Ethnic Violence Flares In Northern Iraq
STEVE INSKEEP, host:
It's MORNING EDITION from NPR News. I'm Steve Inskeep in Detroit.
RENEE MONTAGNE, host:
And I'm Renee Montagne at NPR West. We know that bloodshed is down in most of Iraq, yet violence still plagues areas north of Baghdad, where the Kurdish and Arab populations intersect. In fact, U.S. commanders are considering increasing troops there. NPR's Quil Lawrence reports on this tense region along Iraq's ethnic fault line.
QUIL LAWRENCE: Foothills surround the town of Jalawla in the northeast of Diyala Province. Both Kurds and Arabs claim an historic link to the town, though ethnic cleansing during the former regime left Jalawla with an Arab majority.
Mohammed Rahim Rashid(ph) is at work building a new mosque in one of Jalawla's Kurdish neighborhoods. He remembers being evicted along with 1,500 Kurdish families in the 1970s. When Saddam Hussein's rule ended in 2003, Rashid was among the first to move back. Soon after that, Kurdish soldiers arrived in Jalawla to provide security.
Mr. MOHAMMED RAHIM RASHID: (Foreign language spoken)
LAWRENCE: So long as the Kurdish soldiers were in charge, says Rashid, there were no explosions or car bombs. I felt safe, he says.
For five years, Jalawla was a de facto part of Kurdistan, the autonomous region in northern Iraq. But last summer Iraqi Prime Minister Nuri al-Maliki ordered the Kurdish soldiers out, and replaced them with Arabs.
Mr. RASHID: (Foreign language spoken)
LAWRENCE: With Maliki's troops, we're uneasy, says Rashid. It's like having the Baath Party back again, he says.
Kurds are harassed at checkpoints and afraid to go out at night. Violence increased in the city, including a suicide bomber who killed dozens of mourners at a Kurdish funeral just last month.
Arabs see it differently, says Abdul Monim al-Jaburi(ph), an Arab shopkeeper on Jalawla's main street.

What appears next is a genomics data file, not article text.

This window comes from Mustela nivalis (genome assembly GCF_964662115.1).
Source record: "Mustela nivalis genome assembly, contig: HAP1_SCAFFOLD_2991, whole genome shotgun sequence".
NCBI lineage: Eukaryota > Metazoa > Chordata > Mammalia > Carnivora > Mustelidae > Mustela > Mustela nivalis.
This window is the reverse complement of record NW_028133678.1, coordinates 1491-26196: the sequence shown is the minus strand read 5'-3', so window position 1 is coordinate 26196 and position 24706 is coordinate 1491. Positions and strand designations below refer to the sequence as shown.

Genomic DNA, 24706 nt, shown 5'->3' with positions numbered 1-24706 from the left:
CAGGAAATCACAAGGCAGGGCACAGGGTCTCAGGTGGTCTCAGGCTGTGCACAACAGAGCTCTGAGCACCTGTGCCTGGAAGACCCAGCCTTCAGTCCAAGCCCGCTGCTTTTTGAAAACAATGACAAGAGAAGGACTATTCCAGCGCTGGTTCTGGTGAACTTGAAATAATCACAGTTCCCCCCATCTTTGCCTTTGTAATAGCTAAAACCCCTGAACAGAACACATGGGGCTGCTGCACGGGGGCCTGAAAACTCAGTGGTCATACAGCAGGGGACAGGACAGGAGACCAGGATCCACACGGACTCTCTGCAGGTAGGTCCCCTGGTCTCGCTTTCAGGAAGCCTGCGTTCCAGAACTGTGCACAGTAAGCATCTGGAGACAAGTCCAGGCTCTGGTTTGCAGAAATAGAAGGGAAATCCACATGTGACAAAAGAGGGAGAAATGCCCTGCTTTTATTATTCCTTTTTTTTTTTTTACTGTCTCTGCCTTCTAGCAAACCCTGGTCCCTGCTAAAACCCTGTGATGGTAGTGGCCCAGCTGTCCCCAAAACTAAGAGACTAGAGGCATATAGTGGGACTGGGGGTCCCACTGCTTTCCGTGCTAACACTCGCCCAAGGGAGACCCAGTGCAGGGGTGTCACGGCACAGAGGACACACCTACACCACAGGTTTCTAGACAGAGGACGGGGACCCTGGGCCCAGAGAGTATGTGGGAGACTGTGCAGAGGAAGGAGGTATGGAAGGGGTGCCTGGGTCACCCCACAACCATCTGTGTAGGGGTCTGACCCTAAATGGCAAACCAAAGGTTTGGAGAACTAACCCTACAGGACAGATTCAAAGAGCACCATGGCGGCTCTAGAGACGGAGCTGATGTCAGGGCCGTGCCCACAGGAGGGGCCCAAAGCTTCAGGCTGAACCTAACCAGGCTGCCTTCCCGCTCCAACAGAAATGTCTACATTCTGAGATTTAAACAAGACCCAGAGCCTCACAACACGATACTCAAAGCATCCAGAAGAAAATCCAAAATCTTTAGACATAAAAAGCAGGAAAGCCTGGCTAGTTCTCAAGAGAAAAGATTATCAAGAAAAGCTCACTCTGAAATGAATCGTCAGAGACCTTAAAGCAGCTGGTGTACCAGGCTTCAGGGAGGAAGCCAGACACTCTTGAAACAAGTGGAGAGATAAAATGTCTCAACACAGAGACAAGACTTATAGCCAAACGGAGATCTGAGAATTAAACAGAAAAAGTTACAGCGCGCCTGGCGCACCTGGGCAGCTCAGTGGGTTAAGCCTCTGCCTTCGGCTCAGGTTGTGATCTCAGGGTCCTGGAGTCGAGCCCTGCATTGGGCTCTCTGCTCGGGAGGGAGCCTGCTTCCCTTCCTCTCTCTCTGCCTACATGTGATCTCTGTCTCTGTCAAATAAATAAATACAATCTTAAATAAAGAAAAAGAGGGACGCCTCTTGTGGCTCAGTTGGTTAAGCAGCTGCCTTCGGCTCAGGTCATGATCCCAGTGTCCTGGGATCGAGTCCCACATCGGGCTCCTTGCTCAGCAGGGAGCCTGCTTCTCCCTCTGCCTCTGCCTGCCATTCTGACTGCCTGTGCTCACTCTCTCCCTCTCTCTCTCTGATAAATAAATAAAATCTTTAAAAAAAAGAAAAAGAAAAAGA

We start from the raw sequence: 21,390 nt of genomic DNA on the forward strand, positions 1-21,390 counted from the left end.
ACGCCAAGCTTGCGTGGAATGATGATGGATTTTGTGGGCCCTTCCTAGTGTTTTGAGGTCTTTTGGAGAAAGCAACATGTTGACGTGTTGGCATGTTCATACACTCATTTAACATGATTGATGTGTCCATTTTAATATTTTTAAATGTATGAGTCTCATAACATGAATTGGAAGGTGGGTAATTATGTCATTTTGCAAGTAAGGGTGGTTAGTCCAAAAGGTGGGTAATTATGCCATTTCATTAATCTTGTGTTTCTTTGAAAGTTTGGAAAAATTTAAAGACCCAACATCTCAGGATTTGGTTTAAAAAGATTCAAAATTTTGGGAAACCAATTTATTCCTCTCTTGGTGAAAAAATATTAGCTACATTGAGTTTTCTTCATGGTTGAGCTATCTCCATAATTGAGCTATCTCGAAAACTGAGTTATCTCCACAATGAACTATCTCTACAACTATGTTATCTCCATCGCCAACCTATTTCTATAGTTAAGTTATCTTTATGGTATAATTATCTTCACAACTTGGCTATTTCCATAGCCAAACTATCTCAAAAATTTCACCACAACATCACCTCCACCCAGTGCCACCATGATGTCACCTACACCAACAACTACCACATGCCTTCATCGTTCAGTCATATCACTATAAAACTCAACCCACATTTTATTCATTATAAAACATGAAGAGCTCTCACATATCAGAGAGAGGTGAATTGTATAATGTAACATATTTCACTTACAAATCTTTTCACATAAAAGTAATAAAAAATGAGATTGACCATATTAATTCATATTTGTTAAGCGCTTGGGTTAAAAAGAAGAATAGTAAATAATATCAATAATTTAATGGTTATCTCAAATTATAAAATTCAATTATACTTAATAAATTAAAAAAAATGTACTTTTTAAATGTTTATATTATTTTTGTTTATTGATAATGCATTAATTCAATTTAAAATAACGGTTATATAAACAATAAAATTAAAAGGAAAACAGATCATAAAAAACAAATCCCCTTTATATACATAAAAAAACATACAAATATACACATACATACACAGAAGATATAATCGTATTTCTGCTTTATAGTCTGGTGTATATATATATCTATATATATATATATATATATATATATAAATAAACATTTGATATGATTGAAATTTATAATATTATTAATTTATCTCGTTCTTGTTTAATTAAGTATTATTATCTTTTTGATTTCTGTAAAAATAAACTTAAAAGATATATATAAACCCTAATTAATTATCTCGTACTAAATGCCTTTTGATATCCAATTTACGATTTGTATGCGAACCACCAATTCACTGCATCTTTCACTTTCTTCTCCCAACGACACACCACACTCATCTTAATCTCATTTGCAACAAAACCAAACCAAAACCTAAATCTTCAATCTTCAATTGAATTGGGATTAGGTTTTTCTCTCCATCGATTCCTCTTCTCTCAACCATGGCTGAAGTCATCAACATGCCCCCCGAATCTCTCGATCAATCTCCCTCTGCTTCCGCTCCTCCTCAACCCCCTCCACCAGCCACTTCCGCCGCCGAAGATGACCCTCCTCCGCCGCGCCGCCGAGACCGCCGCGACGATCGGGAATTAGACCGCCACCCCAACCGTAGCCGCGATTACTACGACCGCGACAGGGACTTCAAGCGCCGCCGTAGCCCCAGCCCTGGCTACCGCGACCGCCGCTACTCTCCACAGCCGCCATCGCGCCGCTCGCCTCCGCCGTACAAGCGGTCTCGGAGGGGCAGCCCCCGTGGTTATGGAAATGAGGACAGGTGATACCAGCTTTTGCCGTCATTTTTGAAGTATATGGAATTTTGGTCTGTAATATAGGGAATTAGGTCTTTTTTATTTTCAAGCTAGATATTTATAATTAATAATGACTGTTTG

Mr. ABDUL MONIM AL-JABURI: (Through translator) I'm a neutral person, but when the Iraq army came in here, they set things up well. Now, things are much better. Before, it was chaos.
LAWRENCE: But Jaburi was the only Arab in town who agreed to be recorded. Others implied they were afraid of the Kurdish secret police in Jalawla. Worse yet, Arabs and Kurds in Jalawla claim the new Arab police force is heavily infiltrated by insurgents. Even locals are afraid to travel the roads south of the city. And to the north, Kurdish soldiers run heavily fortified checkpoints. It's not clear which is more volatile - the insurgency or the ethnic tension.
Mr. BARHAM SALIH (Deputy Prime Minister, Iraq): Former regime loyalists and some of these extremists want to turn the conflict from one between the new Iraq and the extremists to one between Kurds and Arabs.
LAWRENCE: Barham Salih is Iraq's deputy prime minister. He's also a leading Kurdish politician. Salih admits that ethnic politics are at play. The Kurds claim that Jalawla should be part of their region. Prime Minister Maliki accuses the Kurds of grabbing land and undermining Iraq's sovereignty. Until the matter's settled, says Salih, it only helps the insurgents.
Mr. SALIH: We simply cannot allow the situation to continue where there are ambiguities. And we all have to remember the federal security services as well as the Kurdistan regional government security services. We should all be one in fighting the terrorists and the extremists who want to destabilize the situation there.
LAWRENCE: But heated rhetoric continues, and each side suspects the other will use the violence in Jalawla as an excuse to try settling the matter by force.
The U.S. military considers itself an ally of both sides in the conflict. And it's unclear just what American soldiers will do if those two allies come to blows.
Quil Lawrence, NPR News, Jalawla, Iraq.